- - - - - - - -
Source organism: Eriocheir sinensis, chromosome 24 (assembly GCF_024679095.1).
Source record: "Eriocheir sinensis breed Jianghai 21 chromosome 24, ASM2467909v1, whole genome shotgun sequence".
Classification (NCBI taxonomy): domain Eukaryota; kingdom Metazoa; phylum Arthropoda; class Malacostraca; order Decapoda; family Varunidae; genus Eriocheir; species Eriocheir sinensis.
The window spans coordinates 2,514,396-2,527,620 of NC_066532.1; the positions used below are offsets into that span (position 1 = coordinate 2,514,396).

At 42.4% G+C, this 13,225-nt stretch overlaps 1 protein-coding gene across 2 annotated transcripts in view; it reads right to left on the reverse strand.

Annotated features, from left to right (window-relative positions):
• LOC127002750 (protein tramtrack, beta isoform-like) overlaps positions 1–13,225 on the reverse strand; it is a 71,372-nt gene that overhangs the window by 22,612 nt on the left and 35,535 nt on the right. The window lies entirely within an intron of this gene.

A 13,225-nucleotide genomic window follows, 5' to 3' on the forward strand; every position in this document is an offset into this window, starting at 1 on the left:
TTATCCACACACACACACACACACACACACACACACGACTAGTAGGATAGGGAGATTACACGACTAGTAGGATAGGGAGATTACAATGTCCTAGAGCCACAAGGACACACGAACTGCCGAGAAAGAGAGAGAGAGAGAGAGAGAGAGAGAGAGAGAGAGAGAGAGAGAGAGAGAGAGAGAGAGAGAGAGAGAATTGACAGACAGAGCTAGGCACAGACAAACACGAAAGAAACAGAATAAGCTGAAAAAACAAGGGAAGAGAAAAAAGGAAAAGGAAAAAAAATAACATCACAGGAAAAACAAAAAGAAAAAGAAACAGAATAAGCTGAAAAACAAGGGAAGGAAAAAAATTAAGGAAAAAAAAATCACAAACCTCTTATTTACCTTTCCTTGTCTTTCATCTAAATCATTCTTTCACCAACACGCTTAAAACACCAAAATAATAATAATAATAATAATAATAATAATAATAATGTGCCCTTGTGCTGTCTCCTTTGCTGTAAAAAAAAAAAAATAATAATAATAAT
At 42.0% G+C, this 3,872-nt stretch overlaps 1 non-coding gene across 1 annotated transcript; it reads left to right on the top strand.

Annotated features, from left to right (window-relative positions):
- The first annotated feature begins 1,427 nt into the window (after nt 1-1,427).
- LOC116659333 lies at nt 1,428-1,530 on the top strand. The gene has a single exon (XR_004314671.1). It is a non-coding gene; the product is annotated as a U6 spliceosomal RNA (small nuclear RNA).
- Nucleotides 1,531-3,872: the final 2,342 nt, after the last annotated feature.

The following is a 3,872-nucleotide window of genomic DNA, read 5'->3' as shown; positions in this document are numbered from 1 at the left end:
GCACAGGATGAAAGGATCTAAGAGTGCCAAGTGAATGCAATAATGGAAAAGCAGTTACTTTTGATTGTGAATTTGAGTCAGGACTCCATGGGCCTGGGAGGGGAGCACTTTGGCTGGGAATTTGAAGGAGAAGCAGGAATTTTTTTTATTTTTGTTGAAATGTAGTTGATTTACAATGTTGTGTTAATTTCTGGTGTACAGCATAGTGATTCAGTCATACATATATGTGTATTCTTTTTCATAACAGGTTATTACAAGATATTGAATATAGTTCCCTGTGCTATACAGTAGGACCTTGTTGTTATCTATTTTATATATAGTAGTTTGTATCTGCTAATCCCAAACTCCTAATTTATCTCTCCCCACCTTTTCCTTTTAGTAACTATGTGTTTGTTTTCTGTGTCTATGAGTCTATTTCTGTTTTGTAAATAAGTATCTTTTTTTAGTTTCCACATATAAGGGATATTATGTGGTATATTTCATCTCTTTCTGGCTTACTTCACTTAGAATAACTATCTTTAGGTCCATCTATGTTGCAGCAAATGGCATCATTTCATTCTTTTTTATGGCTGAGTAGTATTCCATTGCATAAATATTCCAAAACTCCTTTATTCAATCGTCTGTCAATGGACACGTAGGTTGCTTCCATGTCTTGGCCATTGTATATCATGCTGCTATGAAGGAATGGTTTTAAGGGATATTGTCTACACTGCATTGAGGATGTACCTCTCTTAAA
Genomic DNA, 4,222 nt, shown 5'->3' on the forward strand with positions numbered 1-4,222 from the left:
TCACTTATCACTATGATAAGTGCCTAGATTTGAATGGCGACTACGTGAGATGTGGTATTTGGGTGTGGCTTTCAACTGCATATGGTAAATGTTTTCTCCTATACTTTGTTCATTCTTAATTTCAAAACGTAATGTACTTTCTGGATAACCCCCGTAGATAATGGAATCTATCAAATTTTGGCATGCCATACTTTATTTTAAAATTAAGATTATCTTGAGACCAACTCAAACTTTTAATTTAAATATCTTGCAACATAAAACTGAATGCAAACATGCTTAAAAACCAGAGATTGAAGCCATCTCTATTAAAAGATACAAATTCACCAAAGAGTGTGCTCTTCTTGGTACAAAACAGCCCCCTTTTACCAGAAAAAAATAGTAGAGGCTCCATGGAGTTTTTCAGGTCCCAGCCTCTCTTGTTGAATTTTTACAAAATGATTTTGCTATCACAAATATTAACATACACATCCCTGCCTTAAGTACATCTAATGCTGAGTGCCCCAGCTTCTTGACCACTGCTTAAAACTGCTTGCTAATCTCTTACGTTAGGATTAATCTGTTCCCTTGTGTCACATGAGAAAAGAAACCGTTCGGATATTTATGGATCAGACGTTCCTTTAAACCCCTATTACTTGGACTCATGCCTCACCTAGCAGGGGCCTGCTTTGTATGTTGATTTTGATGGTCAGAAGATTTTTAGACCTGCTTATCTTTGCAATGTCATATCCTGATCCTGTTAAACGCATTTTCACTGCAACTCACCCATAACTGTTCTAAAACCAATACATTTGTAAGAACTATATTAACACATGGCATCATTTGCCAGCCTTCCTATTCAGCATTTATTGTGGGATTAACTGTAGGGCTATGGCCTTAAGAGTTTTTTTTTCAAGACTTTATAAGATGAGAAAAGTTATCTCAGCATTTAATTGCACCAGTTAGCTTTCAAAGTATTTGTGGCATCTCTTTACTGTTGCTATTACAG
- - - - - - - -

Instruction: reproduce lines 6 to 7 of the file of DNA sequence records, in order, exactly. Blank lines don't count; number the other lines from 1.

Annotated features, from left to right (window-relative positions):
• LOC127002750 (protein tramtrack, beta isoform-like) overlaps positions 1–13,225 on the reverse strand; it is a 71,372-nt gene that overhangs the window by 22,612 nt on the left and 35,535 nt on the right. The window lies entirely within an intron of this gene.